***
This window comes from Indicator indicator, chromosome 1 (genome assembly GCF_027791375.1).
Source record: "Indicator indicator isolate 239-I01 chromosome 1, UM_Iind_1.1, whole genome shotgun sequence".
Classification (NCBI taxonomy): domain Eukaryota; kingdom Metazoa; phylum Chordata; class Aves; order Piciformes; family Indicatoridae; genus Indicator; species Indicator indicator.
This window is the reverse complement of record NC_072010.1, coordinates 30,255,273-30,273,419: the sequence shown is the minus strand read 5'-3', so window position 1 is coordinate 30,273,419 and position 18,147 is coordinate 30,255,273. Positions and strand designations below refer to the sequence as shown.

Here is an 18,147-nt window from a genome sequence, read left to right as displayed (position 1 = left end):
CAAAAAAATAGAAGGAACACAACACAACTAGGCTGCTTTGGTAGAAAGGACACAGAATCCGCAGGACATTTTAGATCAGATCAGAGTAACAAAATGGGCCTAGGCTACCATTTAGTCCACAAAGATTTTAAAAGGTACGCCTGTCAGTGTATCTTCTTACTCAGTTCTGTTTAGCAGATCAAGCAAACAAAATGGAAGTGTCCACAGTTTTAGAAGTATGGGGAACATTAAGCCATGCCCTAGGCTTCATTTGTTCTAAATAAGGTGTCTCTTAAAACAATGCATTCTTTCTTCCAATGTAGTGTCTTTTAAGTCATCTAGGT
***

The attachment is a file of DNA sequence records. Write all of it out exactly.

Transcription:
This window comes from Indicator indicator, chromosome 1 (genome assembly GCF_027791375.1).
Source record: "Indicator indicator isolate 239-I01 chromosome 1, UM_Iind_1.1, whole genome shotgun sequence".
Classification (NCBI taxonomy): domain Eukaryota; kingdom Metazoa; phylum Chordata; class Aves; order Piciformes; family Indicatoridae; genus Indicator; species Indicator indicator.
This window is the reverse complement of record NC_072010.1, coordinates 30,255,273-30,273,419: the sequence shown is the minus strand read 5'-3', so window position 1 is coordinate 30,273,419 and position 18,147 is coordinate 30,255,273. Positions and strand designations below refer to the sequence as shown.

Here is an 18,147-nt window from a genome sequence, read left to right as displayed (position 1 = left end):
CAAAAAAATAGAAGGAACACAACACAACTAGGCTGCTTTGGTAGAAAGGACACAGAATCCGCAGGACATTTTAGATCAGATCAGAGTAACAAAATGGGCCTAGGCTACCATTTAGTCCACAAAGATTTTAAAAGGTACGCCTGTCAGTGTATCTTCTTACTCAGTTCTGTTTAGCAGATCAAGCAAACAAAATGGAAGTGTCCACAGTTTTAGAAGTATGGGGAACATTAAGCCATGCCCTAGGCTTCATTTGTTCTAAATAAGGTGTCTCTTAAAACAATGCATTCTTTCTTCCAATGTAGTGTCTTTTAAGTCATCTAGGT